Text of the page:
Striking when the iron is hot September 6th, 2013
Written by Banu Raghuraman
Knowing how and when to engage in pro bono consulting is an important question facing non-profits and charitable organizations, and there are plenty of tools available to aid in the decision. We caught up with a few leaders at Endeavour to uncover patterns of when our clients decide to engage with Endeavour and what type of help they seek. Here are some excerpts.
Are there common consulting/assessment types of Endeavour projects? For example, Marketing Strategy, Corporate Strategy, etc.
Hadi: Yes, some types come up more often than others. There are a lot of projects dealing with marketing strategy such as branding and messaging, as well as projects on strategic planning, feasibility studies, and organizational strategy.
Typically we are engaged to do one thing, but the focus changes as the project is finalized. It changes because the non-profit may not have prioritized their issues or have not yet identified the underlying problem. As well, Endeavour may feel that the project should focus on a different issue, depending on what they notice as a root cause.
Jonathan: Lately, the most common types of projects we see are strategic plan development and the development of a marketing/re-branding strategy. We also see organizations that require the development of an operations strategy and sometimes an organizational or governance strategy is required. Occasionally we see non-profits asking us to do some type of feasibility study.
Do you find that certain charities comes up with similar types of projects? For example, strategy-related projects are more common for hunger related charities etc.
Jonathan: In my time at Endeavour, I haven’t really seen a trend with respect to types of project and landscape under which the organization operates. However, lately, engagements have included more strategic plans and marketing/rebranding strategies as opposed to any other types of projects. Perhaps there is a trend between groups operating in the community services sector and needs for operational strategy, but this is simply a light qualitative observation by looking at past projects, and is in no way statistically correlated.
What types of charities approach Endeavour?
Hadi: All different types of charities approach Endeavour, but the focus is on health, youth related, arts and culture, and education.
Are there any other statistics that you can share with regards to consulting/assessment types?
Hadi: From the Client Surveys that have been completed recently by Endeavour showing Impact and Satisfaction, we have the following results to share: 82% of clients state that project recommendations exceeded their expectation; 75% of clients are planning to implement most recommendations; 20% of clients will be implementing all recommendations; and100% of clients would recommend Endeavour to another non-profit.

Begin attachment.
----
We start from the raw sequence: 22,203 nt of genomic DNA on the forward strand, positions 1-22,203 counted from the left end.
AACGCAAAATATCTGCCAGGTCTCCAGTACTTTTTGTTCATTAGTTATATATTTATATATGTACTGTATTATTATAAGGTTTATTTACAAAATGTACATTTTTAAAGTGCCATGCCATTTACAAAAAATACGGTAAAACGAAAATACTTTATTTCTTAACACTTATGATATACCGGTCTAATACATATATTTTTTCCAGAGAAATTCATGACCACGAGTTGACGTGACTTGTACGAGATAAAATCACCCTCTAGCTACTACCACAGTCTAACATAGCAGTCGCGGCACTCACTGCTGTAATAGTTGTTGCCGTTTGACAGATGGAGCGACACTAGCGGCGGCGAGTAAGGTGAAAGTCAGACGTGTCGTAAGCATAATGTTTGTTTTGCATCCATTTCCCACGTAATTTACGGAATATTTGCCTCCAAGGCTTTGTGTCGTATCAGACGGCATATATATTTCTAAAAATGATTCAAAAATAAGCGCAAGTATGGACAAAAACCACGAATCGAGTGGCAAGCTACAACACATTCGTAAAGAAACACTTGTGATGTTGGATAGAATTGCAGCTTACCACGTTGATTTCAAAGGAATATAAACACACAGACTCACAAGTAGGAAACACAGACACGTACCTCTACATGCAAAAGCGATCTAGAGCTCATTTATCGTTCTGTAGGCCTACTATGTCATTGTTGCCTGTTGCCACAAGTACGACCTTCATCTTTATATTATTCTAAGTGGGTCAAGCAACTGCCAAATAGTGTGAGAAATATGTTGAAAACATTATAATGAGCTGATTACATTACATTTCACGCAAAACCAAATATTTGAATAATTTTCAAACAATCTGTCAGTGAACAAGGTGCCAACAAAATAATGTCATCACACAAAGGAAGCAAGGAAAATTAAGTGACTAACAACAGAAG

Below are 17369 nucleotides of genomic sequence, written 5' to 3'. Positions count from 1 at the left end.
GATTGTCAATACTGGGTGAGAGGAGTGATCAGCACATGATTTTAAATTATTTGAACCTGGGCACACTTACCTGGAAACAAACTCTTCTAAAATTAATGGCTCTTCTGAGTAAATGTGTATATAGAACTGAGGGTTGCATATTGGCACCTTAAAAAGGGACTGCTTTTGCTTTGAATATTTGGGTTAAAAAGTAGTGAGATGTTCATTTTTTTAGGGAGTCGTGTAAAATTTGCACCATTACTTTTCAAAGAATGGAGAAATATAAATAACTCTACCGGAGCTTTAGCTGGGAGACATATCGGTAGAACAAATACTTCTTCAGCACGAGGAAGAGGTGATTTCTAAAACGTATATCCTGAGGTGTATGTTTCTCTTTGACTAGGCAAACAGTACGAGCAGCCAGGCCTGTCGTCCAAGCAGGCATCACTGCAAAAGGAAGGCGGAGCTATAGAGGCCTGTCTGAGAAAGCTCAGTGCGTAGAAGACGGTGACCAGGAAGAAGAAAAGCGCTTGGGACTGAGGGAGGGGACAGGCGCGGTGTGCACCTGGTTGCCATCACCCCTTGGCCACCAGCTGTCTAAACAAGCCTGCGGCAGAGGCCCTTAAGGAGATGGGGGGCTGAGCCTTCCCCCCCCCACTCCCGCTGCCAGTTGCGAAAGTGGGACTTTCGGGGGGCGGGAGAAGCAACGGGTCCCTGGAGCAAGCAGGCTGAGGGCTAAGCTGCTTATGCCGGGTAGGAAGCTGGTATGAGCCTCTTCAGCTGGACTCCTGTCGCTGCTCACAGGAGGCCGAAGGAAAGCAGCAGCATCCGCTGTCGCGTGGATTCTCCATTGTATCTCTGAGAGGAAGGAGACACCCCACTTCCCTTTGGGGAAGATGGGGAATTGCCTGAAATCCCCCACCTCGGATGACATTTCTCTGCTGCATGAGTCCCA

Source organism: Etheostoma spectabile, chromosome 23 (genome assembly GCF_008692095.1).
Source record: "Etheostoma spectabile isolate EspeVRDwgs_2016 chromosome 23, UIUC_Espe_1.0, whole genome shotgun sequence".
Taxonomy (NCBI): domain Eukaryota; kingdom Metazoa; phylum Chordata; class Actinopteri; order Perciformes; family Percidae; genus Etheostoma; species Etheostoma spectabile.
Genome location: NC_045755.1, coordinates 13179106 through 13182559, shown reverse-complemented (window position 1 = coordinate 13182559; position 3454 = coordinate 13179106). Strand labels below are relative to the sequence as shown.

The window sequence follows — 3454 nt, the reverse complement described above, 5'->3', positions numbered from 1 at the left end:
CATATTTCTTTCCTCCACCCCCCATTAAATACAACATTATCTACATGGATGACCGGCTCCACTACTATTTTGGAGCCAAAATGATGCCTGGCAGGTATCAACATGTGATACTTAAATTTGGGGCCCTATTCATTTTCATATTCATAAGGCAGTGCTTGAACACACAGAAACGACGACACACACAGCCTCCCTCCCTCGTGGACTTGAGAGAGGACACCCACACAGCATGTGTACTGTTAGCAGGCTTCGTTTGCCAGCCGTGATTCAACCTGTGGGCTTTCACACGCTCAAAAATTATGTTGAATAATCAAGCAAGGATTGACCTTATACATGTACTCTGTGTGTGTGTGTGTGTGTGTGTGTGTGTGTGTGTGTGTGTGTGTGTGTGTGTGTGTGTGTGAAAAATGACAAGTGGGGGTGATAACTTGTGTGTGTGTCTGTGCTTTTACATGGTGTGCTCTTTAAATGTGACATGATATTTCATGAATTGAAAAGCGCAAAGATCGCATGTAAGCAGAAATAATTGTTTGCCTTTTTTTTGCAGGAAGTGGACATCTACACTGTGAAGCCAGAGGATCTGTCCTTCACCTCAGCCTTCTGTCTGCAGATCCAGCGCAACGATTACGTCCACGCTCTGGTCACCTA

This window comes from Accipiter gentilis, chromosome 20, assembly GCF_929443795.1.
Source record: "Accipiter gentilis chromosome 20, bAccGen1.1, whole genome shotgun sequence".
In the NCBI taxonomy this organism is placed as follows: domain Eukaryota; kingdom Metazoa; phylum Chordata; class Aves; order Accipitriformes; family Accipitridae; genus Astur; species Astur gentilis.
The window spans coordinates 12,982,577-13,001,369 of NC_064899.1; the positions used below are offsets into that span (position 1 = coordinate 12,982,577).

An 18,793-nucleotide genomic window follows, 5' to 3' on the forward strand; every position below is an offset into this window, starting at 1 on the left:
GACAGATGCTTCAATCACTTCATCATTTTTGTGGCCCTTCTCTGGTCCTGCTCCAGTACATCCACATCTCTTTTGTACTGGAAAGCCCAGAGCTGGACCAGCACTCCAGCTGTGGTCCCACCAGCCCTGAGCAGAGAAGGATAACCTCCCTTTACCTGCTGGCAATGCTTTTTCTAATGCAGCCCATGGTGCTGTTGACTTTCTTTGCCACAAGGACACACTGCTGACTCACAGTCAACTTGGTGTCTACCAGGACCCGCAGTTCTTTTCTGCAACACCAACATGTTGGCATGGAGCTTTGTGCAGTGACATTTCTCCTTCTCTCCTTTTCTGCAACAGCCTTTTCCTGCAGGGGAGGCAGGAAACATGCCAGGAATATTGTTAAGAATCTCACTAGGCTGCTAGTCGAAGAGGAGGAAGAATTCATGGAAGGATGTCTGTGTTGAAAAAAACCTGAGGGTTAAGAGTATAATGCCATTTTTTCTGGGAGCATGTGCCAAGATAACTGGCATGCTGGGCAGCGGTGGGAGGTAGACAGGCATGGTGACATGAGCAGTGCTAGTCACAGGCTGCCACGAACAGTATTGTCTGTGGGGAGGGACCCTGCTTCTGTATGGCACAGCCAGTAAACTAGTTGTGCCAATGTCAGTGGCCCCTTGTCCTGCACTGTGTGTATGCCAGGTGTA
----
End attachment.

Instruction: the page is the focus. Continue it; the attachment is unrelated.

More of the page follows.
What would you say is the driving force behind influencing these project types?
Jonathan: Endeavour advertises on our website that we offer consulting in four areas – corporate strategy, marketing strategy, operations strategy, and organizational strategy. Thus non-profit organizations potentially interested in our services tend to ask for assistance in one of these areas. From time to time, project types will change once a consulting team meets with the client and discusses the problems that they are tasked with addressing in the engagement.
When would you say is a good time for a charity to contact Endeavour, when it feels it is challenged with an issue or when a charity is newly established?
Hadi: Different people might have different opinions on this, as there is no single recipe that fits all. Non-profits who are asking for consulting advice should have been in operation long enough to know what they want to do and what their social impact is. In fact, we have a requirement in our application that requires the non-profit to have been established for a minimum of two years. We want the organizations we work with to be sustainable and stable. If not, they may not able to implement our suggestions and recommendations. They should have a vision and mission, and be stable enough to support the consulting team. Once this is in place, there isn’t a right or wrong time – they can come ‘early’ or ‘later’.
Most of these charities are light on resources and are not necessarily always clear on what they want when they come to Endeavour. We go through client selection and identification to make sure they will benefit from our help. By selecting the most suitable clients, the projects will go smoothly, ensuring our recommendations can be implemented resulting in positive impact.
Jonathan: Anytime! A potential client shouldn’t necessarily wait until a big problem has developed that they need to really focus on fixing it. Ideally, organizations do internal reviews and recognize issues before they become problems. For example; is the vision clear, is the mission still relevant, are the strategic goals of the organization clearly defined, and are they in line with the mission and vision? It will be easier for any organization, especially smaller non-profits with limited resources, to correct any minor issues before they turn into major ones.